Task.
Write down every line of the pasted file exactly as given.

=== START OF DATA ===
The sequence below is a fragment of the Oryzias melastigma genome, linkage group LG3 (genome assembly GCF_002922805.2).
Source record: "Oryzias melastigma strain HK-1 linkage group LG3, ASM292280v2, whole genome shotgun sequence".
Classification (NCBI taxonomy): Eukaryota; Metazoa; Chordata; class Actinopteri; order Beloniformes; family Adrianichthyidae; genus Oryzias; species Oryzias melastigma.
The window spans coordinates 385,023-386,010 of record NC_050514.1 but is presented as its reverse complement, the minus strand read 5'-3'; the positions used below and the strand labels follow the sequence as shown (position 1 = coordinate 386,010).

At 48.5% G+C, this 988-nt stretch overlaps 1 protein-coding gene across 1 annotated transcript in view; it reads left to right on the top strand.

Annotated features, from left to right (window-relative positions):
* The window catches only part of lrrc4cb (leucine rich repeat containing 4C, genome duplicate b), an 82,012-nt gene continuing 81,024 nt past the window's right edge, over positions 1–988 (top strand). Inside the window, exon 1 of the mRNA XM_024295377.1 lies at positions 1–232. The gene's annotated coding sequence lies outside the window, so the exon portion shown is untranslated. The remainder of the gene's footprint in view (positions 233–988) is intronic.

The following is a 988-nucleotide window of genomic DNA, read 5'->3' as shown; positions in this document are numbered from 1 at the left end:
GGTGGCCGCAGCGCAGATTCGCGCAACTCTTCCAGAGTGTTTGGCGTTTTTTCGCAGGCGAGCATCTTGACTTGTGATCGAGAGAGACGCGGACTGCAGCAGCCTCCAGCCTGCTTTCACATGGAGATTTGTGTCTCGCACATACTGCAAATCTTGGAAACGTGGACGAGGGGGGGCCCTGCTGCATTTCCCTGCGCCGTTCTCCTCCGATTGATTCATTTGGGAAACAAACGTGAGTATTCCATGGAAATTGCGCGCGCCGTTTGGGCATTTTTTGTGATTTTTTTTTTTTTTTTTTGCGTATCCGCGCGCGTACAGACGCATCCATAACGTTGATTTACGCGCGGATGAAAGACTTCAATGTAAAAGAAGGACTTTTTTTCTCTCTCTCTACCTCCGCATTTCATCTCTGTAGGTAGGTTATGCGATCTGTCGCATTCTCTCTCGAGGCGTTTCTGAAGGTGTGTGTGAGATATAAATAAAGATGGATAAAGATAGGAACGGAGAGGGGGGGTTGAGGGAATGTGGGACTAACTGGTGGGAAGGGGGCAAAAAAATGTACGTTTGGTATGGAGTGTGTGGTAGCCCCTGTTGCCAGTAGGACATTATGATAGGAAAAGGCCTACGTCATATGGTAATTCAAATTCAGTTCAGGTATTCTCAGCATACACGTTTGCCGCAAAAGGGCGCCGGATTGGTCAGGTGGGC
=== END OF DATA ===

The sequence below is a fragment of the Oryzias melastigma genome, linkage group LG3 (genome assembly GCF_002922805.2).
Source record: "Oryzias melastigma strain HK-1 linkage group LG3, ASM292280v2, whole genome shotgun sequence".
Classification (NCBI taxonomy): Eukaryota; Metazoa; Chordata; class Actinopteri; order Beloniformes; family Adrianichthyidae; genus Oryzias; species Oryzias melastigma.
The window spans coordinates 385,023-386,010 of record NC_050514.1 but is presented as its reverse complement, the minus strand read 5'-3'; the positions used below and the strand labels follow the sequence as shown (position 1 = coordinate 386,010).

At 48.5% G+C, this 988-nt stretch overlaps 1 protein-coding gene across 1 annotated transcript in view; it reads left to right on the top strand.

Annotated features, from left to right (window-relative positions):
* The window catches only part of lrrc4cb (leucine rich repeat containing 4C, genome duplicate b), an 82,012-nt gene continuing 81,024 nt past the window's right edge, over positions 1–988 (top strand). Inside the window, exon 1 of the mRNA XM_024295377.1 lies at positions 1–232. The gene's annotated coding sequence lies outside the window, so the exon portion shown is untranslated. The remainder of the gene's footprint in view (positions 233–988) is intronic.

The following is a 988-nucleotide window of genomic DNA, read 5'->3' as shown; positions in this document are numbered from 1 at the left end:
GGTGGCCGCAGCGCAGATTCGCGCAACTCTTCCAGAGTGTTTGGCGTTTTTTCGCAGGCGAGCATCTTGACTTGTGATCGAGAGAGACGCGGACTGCAGCAGCCTCCAGCCTGCTTTCACATGGAGATTTGTGTCTCGCACATACTGCAAATCTTGGAAACGTGGACGAGGGGGGGCCCTGCTGCATTTCCCTGCGCCGTTCTCCTCCGATTGATTCATTTGGGAAACAAACGTGAGTATTCCATGGAAATTGCGCGCGCCGTTTGGGCATTTTTTGTGATTTTTTTTTTTTTTTTTTGCGTATCCGCGCGCGTACAGACGCATCCATAACGTTGATTTACGCGCGGATGAAAGACTTCAATGTAAAAGAAGGACTTTTTTTCTCTCTCTCTACCTCCGCATTTCATCTCTGTAGGTAGGTTATGCGATCTGTCGCATTCTCTCTCGAGGCGTTTCTGAAGGTGTGTGTGAGATATAAATAAAGATGGATAAAGATAGGAACGGAGAGGGGGGGTTGAGGGAATGTGGGACTAACTGGTGGGAAGGGGGCAAAAAAATGTACGTTTGGTATGGAGTGTGTGGTAGCCCCTGTTGCCAGTAGGACATTATGATAGGAAAAGGCCTACGTCATATGGTAATTCAAATTCAGTTCAGGTATTCTCAGCATACACGTTTGCCGCAAAAGGGCGCCGGATTGGTCAGGTGGGC